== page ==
This will probably be my last ‘Cooler in Space’ post for a bit. I’m going to do my utmost to focus on a single major project at a time. Certainly, if something comes along for which I’ll be paid, I’ll shift my focus there, but the point is that I should take something from beginning to end without interruption or schizophrenic and sudden gear-changes.
But before I put the RPG project on one of my many back-burners and move something else to stand all alone on the front one, I want to touch on something I happened upon in my addled brain that might give more focus to the RPG.
I mentioned in a previous post that Saturn could be a potential source of conflict. But the more I thought about it, the more I realized that Saturn and, more specifically, its moons are very nearly a campaign setting in and of themselves. People would come from both Terran and Jovian walks of life to stake, protect, jump or outright steal claims to the mineral-rich moons, the vast open land for colonization or developmental space and the hydrogen stocked atmosphere. Like the unclaimed areas in the Forgotten Realms, the various small moons in Serenity and the Outer Rim in Star Wars, there’s plenty of blank canvas upon which a game master can paint a campaign.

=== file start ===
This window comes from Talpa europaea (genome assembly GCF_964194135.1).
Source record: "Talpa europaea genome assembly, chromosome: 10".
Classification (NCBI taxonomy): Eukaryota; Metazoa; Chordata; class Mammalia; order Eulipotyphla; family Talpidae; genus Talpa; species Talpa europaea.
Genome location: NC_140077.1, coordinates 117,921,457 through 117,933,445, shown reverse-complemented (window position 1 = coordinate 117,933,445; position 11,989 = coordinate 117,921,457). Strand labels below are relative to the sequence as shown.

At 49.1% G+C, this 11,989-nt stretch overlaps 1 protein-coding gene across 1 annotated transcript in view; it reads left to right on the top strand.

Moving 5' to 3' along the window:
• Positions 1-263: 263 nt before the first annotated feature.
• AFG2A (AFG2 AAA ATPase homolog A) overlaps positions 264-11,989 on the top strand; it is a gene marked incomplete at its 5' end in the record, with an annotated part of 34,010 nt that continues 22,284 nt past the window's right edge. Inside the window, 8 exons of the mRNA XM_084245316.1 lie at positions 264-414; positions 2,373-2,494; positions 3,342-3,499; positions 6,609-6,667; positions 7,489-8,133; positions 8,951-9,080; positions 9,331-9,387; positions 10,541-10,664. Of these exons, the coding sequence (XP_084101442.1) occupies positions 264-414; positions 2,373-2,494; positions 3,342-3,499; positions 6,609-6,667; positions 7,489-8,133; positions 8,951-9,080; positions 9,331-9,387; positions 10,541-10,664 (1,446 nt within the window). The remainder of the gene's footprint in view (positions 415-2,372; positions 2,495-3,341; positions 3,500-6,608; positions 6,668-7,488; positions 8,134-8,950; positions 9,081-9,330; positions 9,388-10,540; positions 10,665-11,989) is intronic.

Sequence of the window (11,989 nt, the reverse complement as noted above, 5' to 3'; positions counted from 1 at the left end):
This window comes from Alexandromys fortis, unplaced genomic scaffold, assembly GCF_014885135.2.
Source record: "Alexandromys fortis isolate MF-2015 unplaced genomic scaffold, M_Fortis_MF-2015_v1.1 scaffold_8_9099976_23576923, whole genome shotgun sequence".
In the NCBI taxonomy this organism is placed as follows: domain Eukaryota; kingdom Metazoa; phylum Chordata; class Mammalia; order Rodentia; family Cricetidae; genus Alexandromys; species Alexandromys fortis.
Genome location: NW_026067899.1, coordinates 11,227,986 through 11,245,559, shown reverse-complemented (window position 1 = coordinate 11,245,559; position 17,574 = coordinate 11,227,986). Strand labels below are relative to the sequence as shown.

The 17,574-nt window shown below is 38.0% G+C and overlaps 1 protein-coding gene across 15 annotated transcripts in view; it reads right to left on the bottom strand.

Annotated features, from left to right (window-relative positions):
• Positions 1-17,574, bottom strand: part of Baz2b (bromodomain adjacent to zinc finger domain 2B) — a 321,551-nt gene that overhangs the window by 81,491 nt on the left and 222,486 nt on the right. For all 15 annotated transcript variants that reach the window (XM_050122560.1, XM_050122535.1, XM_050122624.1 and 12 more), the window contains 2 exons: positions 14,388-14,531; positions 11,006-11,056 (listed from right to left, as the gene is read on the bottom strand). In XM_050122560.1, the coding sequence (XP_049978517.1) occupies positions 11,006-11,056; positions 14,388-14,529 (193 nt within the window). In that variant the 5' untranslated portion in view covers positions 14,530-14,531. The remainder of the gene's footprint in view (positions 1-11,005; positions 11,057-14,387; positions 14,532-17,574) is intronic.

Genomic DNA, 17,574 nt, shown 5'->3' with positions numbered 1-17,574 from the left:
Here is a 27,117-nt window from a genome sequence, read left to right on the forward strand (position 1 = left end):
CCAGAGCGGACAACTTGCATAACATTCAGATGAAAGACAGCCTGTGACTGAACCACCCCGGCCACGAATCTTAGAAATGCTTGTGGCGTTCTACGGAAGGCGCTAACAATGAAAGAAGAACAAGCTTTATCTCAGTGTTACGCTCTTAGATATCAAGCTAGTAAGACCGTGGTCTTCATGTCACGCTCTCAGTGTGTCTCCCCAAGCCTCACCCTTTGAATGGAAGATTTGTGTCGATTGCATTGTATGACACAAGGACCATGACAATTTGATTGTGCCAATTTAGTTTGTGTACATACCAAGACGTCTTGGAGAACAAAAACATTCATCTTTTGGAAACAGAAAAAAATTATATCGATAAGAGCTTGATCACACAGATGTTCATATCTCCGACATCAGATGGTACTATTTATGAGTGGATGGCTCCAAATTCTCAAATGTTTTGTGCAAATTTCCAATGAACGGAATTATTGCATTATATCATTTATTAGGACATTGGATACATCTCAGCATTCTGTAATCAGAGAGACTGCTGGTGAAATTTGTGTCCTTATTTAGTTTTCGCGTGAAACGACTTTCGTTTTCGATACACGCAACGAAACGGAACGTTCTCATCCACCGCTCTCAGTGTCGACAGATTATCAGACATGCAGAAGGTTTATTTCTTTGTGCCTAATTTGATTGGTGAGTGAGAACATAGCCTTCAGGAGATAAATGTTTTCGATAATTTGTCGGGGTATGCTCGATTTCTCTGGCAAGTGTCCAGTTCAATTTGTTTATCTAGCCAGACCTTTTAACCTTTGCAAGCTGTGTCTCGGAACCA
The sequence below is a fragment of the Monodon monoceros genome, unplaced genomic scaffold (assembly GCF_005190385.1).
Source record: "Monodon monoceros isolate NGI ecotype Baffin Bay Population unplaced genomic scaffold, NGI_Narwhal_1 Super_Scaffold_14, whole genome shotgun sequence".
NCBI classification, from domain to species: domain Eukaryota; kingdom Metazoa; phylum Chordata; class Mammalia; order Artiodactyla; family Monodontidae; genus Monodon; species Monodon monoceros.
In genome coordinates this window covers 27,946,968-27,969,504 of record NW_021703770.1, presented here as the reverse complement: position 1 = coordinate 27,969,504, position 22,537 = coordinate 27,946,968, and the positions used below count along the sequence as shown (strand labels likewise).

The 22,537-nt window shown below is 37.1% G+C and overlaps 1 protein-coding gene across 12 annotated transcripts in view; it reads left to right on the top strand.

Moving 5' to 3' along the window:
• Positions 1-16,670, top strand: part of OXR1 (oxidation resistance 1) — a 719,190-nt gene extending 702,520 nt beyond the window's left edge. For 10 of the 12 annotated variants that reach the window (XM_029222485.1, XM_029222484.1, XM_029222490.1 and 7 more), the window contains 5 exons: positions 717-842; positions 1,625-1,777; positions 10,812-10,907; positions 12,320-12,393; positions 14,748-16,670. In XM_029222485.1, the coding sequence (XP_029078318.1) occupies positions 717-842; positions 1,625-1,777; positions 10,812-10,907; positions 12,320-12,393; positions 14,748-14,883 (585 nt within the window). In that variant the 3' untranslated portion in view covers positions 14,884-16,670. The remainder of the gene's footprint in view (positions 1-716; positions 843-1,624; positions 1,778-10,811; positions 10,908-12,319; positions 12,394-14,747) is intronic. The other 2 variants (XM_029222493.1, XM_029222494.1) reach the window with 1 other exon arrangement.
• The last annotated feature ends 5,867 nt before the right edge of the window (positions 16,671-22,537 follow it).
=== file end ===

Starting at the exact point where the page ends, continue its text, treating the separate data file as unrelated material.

The home worlds of the players, then, become origin points, places where stories begin and possibly end. The bulk of those stories, however, would play out in unknown and unmapped places, lending an air of mystery and exploration to the drama, suspense and combat. That’s what I’m thinking, at least.
More on why this is getting back-burnered in the days to come.
My work computer decided there was no point in being productive after the old UPS finally kicked the bucket. So, since I have very little time at the moment, here’s a look at some of the Perks I’ve dreamed up for the sci-fi tabletop RPG. Enjoy.
Perks are either passive or active. Passive Perks work automatically when they need to, Active Perks require spending Action Points.
Perks are either general or exclusive. General Perks are available to multiple professions, Exclusive Perks are only available to one profession and are lost if the player changes professions.
Some Perks add a skill or knowledge, and are neither passive nor active.
Discipline: The Moon is a harsh mistress, and life under the massive domes has taught you how to keep your cool. Any time you make a skill check that requires either concentration or maintaining your composure, after any attribute value(s) have been applied and points, perks and penalties are accounted for, you may spend a number of Action Points up to an amount equal to your level in order to pass. Beware, though, as keeping up a poker face can take a toll on you if done for too long. General, Active.
Hard Knocks: Life on Io has taught you how to take a punch. Either a family member sparred with you or the bullies used you for a punching bag… unless you were the bully. You do not apply damage penalties to your skill checks unless you are Exhausted. However, people see you as somewhat boorish. You can only apply one attribute to any skill check that includes Charisma. General, Passive.